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What Kind Of Corruption Will Sessions Take On– And What Kind Will He Ignore?

Wednesday, November 23, 2016 22:19
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(Before It's News)

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Corruption draws certain types of characters to DC the way flies are drawn to horse barns. And while there's never quite been anyone like El Presidente-elect Señor Trumpanzee before, who actually told the NY Times yesterday that “In theory I could run my business perfectly and then run the country perfectly. There's never been a case like this… The law's totally on my side, the president can't have a conflict of interest.” With about 2 million votes fewer than Clinton and not even voted president by the Electoral College, he's already using Trump Tower as a virtual Office of Emoluments, using his claims to the presidency to benefit his company and his family on a daily basis. Yeah, he's a disgusting animal but it's rare to find a conservative who isn't corrupt, even if their corruption doesn't rise to a Trumpian level.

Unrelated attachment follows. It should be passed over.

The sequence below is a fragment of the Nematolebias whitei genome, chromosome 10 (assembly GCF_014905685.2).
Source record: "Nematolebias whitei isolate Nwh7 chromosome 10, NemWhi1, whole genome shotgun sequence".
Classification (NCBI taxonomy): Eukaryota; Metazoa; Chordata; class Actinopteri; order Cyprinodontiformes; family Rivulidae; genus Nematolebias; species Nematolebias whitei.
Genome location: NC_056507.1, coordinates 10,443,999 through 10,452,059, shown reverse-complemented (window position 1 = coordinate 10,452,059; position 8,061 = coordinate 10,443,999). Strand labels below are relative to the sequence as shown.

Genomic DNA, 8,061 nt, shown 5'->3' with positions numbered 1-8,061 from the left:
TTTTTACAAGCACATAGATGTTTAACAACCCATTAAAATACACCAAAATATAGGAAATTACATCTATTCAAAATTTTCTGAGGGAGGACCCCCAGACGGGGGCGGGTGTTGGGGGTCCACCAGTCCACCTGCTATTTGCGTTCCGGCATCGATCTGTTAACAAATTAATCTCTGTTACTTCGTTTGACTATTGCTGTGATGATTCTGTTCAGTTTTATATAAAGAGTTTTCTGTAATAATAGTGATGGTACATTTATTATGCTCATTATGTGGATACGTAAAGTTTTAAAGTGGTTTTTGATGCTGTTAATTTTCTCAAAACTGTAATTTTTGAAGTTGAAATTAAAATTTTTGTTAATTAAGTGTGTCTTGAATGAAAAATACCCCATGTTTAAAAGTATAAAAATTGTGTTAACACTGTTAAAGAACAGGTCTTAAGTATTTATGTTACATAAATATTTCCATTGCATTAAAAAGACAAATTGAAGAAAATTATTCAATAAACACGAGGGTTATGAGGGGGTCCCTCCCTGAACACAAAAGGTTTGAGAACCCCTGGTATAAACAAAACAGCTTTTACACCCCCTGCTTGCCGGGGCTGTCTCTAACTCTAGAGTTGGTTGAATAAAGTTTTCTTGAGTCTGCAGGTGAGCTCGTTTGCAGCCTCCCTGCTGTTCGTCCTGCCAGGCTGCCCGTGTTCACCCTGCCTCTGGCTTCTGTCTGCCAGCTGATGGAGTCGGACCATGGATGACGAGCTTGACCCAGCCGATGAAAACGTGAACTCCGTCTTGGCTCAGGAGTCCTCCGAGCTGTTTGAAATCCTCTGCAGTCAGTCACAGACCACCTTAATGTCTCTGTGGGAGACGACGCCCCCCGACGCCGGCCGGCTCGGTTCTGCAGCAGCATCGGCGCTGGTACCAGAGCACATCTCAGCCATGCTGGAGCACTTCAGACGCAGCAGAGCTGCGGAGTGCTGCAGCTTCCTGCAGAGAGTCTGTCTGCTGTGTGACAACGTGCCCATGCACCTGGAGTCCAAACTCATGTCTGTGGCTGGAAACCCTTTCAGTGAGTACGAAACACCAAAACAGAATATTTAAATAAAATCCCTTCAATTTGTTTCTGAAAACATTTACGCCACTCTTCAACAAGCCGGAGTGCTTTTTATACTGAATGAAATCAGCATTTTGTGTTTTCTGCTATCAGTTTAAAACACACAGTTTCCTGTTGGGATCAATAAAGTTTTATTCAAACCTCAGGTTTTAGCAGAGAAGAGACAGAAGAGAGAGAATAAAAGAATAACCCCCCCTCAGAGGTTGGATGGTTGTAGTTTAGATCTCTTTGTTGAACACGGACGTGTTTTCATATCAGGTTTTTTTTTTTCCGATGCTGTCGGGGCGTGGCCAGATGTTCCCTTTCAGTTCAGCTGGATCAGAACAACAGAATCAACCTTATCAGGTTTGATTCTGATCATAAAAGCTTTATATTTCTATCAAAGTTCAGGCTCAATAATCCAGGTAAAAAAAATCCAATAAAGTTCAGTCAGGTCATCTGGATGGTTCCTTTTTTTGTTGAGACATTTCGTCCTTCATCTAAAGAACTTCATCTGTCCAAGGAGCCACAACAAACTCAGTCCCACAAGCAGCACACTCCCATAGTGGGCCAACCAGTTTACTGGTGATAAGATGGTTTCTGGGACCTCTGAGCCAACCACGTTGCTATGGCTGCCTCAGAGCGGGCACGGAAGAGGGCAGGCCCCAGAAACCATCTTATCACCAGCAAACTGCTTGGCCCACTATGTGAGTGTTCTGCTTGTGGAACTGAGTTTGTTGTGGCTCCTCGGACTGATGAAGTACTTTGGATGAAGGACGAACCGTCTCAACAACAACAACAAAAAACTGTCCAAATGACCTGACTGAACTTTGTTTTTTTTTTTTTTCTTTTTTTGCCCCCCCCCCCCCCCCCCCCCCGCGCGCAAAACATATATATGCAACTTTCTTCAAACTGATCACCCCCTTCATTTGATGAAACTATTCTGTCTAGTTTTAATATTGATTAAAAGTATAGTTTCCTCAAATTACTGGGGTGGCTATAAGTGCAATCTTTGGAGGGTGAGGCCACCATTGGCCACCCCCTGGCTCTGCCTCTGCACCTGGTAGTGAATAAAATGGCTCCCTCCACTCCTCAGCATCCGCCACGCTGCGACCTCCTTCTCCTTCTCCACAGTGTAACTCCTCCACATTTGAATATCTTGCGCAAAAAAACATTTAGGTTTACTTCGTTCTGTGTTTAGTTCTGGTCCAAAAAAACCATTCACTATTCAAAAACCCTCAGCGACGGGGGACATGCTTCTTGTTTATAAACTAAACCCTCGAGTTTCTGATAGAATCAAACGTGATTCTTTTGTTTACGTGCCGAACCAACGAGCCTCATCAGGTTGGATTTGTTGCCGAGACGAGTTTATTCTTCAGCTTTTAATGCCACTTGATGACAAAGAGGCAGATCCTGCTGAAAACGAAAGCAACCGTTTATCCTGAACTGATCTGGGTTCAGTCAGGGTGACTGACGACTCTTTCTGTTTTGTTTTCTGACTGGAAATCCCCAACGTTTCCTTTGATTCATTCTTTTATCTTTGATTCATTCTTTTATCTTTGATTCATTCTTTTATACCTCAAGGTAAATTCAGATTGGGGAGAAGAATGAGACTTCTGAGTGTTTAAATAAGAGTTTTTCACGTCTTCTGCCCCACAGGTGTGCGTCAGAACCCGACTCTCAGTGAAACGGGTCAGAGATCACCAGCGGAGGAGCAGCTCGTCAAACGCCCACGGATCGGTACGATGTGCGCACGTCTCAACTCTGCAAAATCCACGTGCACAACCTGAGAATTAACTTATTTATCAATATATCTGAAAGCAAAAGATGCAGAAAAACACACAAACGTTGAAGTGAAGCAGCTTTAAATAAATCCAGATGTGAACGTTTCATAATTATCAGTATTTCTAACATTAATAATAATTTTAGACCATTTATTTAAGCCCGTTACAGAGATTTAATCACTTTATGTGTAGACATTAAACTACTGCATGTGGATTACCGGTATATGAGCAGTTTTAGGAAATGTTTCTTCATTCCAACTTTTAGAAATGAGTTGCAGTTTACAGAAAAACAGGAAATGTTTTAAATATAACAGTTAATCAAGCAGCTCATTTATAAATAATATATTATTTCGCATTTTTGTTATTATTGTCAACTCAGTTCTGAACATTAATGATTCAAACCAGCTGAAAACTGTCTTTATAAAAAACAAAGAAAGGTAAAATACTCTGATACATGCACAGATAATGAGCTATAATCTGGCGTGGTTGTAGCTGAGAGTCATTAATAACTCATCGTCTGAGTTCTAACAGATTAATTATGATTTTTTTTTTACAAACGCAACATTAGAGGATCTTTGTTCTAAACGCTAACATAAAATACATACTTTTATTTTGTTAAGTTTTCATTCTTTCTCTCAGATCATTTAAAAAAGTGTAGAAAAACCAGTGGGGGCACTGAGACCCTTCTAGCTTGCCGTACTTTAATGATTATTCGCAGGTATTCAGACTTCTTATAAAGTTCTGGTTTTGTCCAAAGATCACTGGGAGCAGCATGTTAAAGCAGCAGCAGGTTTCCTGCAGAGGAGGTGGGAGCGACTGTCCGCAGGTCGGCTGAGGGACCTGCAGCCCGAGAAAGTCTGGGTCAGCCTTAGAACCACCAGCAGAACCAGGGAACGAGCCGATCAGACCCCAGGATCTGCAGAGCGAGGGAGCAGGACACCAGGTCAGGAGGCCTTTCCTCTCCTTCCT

Take Aaron Schock for example, a smug, right-wing little asshole– and self-loathing, anti-gay closet case– from Peoria, who was forced to resign from Congress last year. Monday the details of his 24-count indictment started coming out. People already knew about some of the basics– embezzling and stealing public funds, using campaign contributions to finance his lavish and racy lifestyle, charging the taxpayers $40,000 to redecorate his office to look like the set of the Downton Abbey TV show… all the regular stuff conservatives do in DC. He even used his clout to buy early Super Bowl tickets and then resold them at a hefty profit closer to the event.